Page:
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Can compliment and complaint data inform the care of individuals with chronic subdural haematoma (cSDH)?

Authors
  • Jones, Katherine1
  • Davies, Benjamin2
  • Stubbs, Daniel J2
  • Komashie, Alexander3
  • Burnstein, Rowan M3
  • Hutchinson, Peter2
  • Santarius, Thomas2
  • Joannides, Alexis J2
  • 1 University of Cambridge School of Clinical Medicine, Cambridge, UK , Cambridge
  • 2 University of Cambridge, Cambridge, UK , Cambridge
  • 3 University of Cambridge, Cambridge, Cambridgeshire, UK , Cambridge
Type
Published Article
Journal
BMJ Open Quality
Publisher
BMJ Publishing Group
Publication Date
Sep 17, 2021
Volume
10
Issue
3
Identifiers
DOI: 10.1136/bmjoq-2020-001246
PMID: 34535455
PMCID: PMC8451295
Source
PubMed Central
Keywords
Disciplines
  • 1506
License
Unknown

Abstract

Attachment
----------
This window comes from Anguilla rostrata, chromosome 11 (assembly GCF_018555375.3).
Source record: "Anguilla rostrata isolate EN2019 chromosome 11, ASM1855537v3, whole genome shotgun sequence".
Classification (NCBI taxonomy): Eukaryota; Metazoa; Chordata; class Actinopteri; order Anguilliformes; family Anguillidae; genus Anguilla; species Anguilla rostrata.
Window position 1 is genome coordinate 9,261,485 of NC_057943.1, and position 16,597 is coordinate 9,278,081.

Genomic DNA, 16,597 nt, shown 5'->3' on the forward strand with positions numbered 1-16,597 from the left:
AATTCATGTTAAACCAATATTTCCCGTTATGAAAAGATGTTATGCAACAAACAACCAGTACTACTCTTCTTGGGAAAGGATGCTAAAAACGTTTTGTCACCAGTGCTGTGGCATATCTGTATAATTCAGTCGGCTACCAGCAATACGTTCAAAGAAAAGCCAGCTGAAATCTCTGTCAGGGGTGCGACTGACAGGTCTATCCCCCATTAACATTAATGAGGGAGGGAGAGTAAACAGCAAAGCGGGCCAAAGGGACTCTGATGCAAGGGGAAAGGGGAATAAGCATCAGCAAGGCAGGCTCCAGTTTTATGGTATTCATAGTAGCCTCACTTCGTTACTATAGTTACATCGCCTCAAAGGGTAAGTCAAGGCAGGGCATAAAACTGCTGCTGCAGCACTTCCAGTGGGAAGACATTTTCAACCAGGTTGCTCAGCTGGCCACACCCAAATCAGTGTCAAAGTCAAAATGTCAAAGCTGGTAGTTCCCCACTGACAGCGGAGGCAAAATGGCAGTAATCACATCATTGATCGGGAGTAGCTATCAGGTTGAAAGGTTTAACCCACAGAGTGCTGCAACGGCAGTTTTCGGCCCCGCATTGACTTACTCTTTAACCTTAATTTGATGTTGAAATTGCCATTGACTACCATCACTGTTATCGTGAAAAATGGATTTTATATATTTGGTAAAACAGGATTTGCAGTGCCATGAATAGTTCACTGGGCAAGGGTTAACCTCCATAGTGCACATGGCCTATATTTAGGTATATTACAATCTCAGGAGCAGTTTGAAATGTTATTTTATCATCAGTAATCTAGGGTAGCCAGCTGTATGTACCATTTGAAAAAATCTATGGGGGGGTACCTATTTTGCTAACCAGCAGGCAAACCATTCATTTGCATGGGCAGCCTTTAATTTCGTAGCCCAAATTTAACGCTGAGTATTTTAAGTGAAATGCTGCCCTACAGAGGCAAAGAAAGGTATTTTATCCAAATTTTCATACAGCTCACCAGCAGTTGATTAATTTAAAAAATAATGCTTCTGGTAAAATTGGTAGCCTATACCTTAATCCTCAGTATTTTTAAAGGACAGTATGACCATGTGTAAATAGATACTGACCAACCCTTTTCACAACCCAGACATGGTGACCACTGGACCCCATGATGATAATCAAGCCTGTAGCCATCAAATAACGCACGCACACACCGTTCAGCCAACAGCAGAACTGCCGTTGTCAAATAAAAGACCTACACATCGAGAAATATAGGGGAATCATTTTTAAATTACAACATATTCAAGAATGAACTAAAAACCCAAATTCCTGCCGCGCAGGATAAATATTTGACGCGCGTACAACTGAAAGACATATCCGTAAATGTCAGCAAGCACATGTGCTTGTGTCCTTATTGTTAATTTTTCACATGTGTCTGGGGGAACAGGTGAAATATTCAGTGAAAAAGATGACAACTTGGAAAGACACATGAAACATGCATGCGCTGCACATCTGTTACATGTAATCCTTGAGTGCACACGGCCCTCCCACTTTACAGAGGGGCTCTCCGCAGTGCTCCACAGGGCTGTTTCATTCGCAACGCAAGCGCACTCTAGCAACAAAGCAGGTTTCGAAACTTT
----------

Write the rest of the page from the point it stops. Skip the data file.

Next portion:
Objectives To explore the frequency and nature of complaints and compliments reported to Patient Advice and Liaison (PALS) in individuals undergoing surgery for a chronic subdural haematoma (cSDH). Design A retrospective study of PALS user interactions. Subjects Individuals undergoing treatment for cSDH between 2014 and 2019. Methods PALS referrals from patients with cSDH between 2014 and 2019 were identified. Case records were reviewed and data on the frequency, nature and factors leading up to the complaint were extracted and coded according to Healthcare Complaints Analysis Tool (HCAT). Results Out of 531 patients identified, 25 (5%) had a PALS interaction, of which 15 (3%) were complaints and 10 (2%) were compliments. HCAT coding showed 8/15 (53%) of complaints were relationship problems, 6/15 (33%) a management problem and 1/15 (7%) other. Of the relationship problems, 6 (75%) were classed as problems with communication and 2 (25%) as a problem with listening. Of the compliments, 9/10 (90%) related to good clinical quality and 1/10 (10%) to staff–patient relationship. Patients were more likely to register a compliment than family members, who in turn were more likely to register a complaint (p<0.005). Complaints coded as a relationship problem had 2/8 (25%) submitted by a patient and 6/8 (75%) submitted by a relative. Conclusions Using the HCAT, routinely collected PALS data can easily be coded to quantify and provide unique perspective on tertiary care, such as communication. It is readily suited to quality improvement and audit initiatives.

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